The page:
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Natural Capital, Land and Carbon Round Table

For over 90 years SCDI, a not-for profit organisation, has brought people together around the challenging issues or opportunities of the day. In 1931 it was finding work for people in the wake of the Great Depression. Since then we’ve invested – in the Hillingdon Industrial Estate – and brought people together around issues as diverse as Sport, Trade, Oil, the Forth Crossing, the role of cities, independence, clean growth, innovation and business purpose.

We recognised the strategic importance of Scotland’s natural capital in our recent work. In our Manifesto for Clean Growth in 2020 we argued for investment in our natural capital including investing in peatland restoration. Our 2021 Economic Blueprint advocated for including Scotland’s natural capital in our national accounts and investing in the marine environment. It also advocated new approaches to carbon offsetting, which encourage and enable domestic or international firms to invest in certified permanent carbon offsetting activities in Scotland, should be explored to increase private investment in biodiversity and carbon storage through native tree planting or other projects.

Since these papers were published it has become clear that Scotland’s natural capital is increasingly being recognised as a global carbon offset opportunity. The Scottish Land Commission’s recent report confirms this with increases in non-farm purchases, rising farmland values and potentially competing conflicts from carbon offsetting, food production, leisure and forestry coming to the fore.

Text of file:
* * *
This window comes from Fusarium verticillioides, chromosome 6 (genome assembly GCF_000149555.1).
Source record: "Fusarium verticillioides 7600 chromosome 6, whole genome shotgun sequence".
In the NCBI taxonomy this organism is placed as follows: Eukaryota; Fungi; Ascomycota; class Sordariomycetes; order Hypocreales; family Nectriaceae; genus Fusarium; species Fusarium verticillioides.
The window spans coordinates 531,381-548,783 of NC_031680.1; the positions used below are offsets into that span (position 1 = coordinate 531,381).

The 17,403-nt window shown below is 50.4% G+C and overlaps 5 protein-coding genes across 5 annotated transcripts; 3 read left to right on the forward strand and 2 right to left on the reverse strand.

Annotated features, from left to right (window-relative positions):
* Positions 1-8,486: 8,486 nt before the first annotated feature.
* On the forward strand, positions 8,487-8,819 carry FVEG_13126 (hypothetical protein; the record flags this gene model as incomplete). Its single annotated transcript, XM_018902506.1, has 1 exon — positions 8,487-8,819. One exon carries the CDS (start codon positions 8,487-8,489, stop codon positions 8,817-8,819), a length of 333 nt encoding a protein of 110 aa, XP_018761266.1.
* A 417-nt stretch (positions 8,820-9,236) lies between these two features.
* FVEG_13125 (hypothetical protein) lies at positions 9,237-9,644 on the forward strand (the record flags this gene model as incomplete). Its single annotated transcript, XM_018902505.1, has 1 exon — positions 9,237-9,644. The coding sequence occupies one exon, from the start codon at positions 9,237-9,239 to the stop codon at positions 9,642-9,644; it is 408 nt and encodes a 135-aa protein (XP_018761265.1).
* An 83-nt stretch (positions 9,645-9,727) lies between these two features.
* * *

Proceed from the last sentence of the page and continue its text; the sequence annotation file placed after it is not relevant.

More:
So, with the support of four partners we have kicked of a piece of work to consider the feasibility of an alternative model – one which gives communities more of a say and which offers investors another way to invest in Scotland’s natural capital.

Our nature-based carbon capture project will develop an outline business case for the creation of an independent organisation that would attract and co-ordinate investments in carbon sequestration and biodiversity in way that supports net zero carbon emission objectives, local economic and social objectives, for example housing, and environmental improvements. We will consider and consult widely on:

  • Existing and emerging models
  • The right scope and form of vehicle for investment
  • The right commercial model and type of land investment
  • The right mix of use and standards for carbon sequestration and biodiversity
  • Governance and auditing of carbon credits
  • Just transition – how to ensure community engagement and empowerment
  • Long-term plans for management/maintenance of our investments

We recognised the challenge in attempting to balance the competing needs and interests for Scotland’s land and natural capital in one vehicle. For example, the need for food security is something that has become more of a pressing issue. However, we owe it to communities in Scotland today and to future generations to try get this right. I’m optimistic that there is good practice out there we can learn from.